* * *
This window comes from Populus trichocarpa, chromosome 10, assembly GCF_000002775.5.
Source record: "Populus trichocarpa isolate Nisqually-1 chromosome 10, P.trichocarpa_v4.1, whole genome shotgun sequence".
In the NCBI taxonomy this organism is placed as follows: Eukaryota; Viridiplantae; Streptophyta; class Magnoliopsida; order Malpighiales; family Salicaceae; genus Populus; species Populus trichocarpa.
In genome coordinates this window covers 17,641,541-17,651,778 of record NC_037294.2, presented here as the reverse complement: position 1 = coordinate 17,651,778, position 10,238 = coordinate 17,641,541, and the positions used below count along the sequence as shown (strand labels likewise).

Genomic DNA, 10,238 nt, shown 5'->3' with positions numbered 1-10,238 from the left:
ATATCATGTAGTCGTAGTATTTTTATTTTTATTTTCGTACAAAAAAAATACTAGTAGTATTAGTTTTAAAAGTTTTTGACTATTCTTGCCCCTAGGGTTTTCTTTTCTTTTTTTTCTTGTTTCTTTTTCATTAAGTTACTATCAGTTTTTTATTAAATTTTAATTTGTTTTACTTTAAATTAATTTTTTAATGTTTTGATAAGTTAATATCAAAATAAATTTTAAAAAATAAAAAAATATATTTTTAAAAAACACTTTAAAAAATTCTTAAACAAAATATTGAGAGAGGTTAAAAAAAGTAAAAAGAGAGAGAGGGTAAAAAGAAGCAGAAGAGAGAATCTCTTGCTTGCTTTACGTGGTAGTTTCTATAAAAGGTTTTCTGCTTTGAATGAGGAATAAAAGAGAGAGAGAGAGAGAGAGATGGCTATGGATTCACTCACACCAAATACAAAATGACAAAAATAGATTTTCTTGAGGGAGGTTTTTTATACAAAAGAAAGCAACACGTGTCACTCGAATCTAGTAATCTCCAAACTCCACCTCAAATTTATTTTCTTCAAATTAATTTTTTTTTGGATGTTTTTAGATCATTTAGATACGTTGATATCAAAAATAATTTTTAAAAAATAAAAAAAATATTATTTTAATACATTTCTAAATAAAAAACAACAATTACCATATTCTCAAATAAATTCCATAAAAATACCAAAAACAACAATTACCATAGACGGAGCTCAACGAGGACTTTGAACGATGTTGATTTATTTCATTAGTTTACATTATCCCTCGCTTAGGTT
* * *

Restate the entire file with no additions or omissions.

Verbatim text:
This window comes from Populus trichocarpa, chromosome 10, assembly GCF_000002775.5.
Source record: "Populus trichocarpa isolate Nisqually-1 chromosome 10, P.trichocarpa_v4.1, whole genome shotgun sequence".
In the NCBI taxonomy this organism is placed as follows: Eukaryota; Viridiplantae; Streptophyta; class Magnoliopsida; order Malpighiales; family Salicaceae; genus Populus; species Populus trichocarpa.
In genome coordinates this window covers 17,641,541-17,651,778 of record NC_037294.2, presented here as the reverse complement: position 1 = coordinate 17,651,778, position 10,238 = coordinate 17,641,541, and the positions used below count along the sequence as shown (strand labels likewise).

Genomic DNA, 10,238 nt, shown 5'->3' with positions numbered 1-10,238 from the left:
ATATCATGTAGTCGTAGTATTTTTATTTTTATTTTCGTACAAAAAAAATACTAGTAGTATTAGTTTTAAAAGTTTTTGACTATTCTTGCCCCTAGGGTTTTCTTTTCTTTTTTTTCTTGTTTCTTTTTCATTAAGTTACTATCAGTTTTTTATTAAATTTTAATTTGTTTTACTTTAAATTAATTTTTTAATGTTTTGATAAGTTAATATCAAAATAAATTTTAAAAAATAAAAAAATATATTTTTAAAAAACACTTTAAAAAATTCTTAAACAAAATATTGAGAGAGGTTAAAAAAAGTAAAAAGAGAGAGAGGGTAAAAAGAAGCAGAAGAGAGAATCTCTTGCTTGCTTTACGTGGTAGTTTCTATAAAAGGTTTTCTGCTTTGAATGAGGAATAAAAGAGAGAGAGAGAGAGAGAGATGGCTATGGATTCACTCACACCAAATACAAAATGACAAAAATAGATTTTCTTGAGGGAGGTTTTTTATACAAAAGAAAGCAACACGTGTCACTCGAATCTAGTAATCTCCAAACTCCACCTCAAATTTATTTTCTTCAAATTAATTTTTTTTTGGATGTTTTTAGATCATTTAGATACGTTGATATCAAAAATAATTTTTAAAAAATAAAAAAAATATTATTTTAATACATTTCTAAATAAAAAACAACAATTACCATATTCTCAAATAAATTCCATAAAAATACCAAAAACAACAATTACCATAGACGGAGCTCAACGAGGACTTTGAACGATGTTGATTTATTTCATTAGTTTACATTATCCCTCGCTTAGGTT